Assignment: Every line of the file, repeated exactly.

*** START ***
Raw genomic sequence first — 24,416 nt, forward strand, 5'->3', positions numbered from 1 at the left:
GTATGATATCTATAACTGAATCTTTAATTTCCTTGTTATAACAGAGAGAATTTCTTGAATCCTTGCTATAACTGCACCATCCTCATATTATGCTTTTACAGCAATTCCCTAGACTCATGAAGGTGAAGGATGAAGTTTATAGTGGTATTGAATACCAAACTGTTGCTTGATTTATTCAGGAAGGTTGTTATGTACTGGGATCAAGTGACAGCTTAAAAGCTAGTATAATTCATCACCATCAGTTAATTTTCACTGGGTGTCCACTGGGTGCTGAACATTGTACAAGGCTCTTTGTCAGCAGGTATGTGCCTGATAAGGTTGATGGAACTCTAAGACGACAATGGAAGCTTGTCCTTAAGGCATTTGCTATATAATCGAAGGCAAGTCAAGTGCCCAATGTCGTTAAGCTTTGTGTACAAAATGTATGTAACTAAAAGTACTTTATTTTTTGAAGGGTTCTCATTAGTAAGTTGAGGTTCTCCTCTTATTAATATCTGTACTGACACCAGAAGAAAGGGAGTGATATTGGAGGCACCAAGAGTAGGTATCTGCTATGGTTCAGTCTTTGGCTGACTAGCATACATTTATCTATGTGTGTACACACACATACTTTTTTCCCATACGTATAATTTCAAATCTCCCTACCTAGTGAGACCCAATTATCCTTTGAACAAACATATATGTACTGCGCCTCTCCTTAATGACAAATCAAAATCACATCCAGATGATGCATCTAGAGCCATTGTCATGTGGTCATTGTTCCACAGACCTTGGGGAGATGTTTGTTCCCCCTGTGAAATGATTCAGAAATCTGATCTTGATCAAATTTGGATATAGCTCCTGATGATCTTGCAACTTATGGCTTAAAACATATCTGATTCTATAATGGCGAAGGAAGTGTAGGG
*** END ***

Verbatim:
Raw genomic sequence first — 24,416 nt, forward strand, 5'->3', positions numbered from 1 at the left:
GTATGATATCTATAACTGAATCTTTAATTTCCTTGTTATAACAGAGAGAATTTCTTGAATCCTTGCTATAACTGCACCATCCTCATATTATGCTTTTACAGCAATTCCCTAGACTCATGAAGGTGAAGGATGAAGTTTATAGTGGTATTGAATACCAAACTGTTGCTTGATTTATTCAGGAAGGTTGTTATGTACTGGGATCAAGTGACAGCTTAAAAGCTAGTATAATTCATCACCATCAGTTAATTTTCACTGGGTGTCCACTGGGTGCTGAACATTGTACAAGGCTCTTTGTCAGCAGGTATGTGCCTGATAAGGTTGATGGAACTCTAAGACGACAATGGAAGCTTGTCCTTAAGGCATTTGCTATATAATCGAAGGCAAGTCAAGTGCCCAATGTCGTTAAGCTTTGTGTACAAAATGTATGTAACTAAAAGTACTTTATTTTTTGAAGGGTTCTCATTAGTAAGTTGAGGTTCTCCTCTTATTAATATCTGTACTGACACCAGAAGAAAGGGAGTGATATTGGAGGCACCAAGAGTAGGTATCTGCTATGGTTCAGTCTTTGGCTGACTAGCATACATTTATCTATGTGTGTACACACACATACTTTTTTCCCATACGTATAATTTCAAATCTCCCTACCTAGTGAGACCCAATTATCCTTTGAACAAACATATATGTACTGCGCCTCTCCTTAATGACAAATCAAAATCACATCCAGATGATGCATCTAGAGCCATTGTCATGTGGTCATTGTTCCACAGACCTTGGGGAGATGTTTGTTCCCCCTGTGAAATGATTCAGAAATCTGATCTTGATCAAATTTGGATATAGCTCCTGATGATCTTGCAACTTATGGCTTAAAACATATCTGATTCTATAATGGCGAAGGAAGTGTAGGG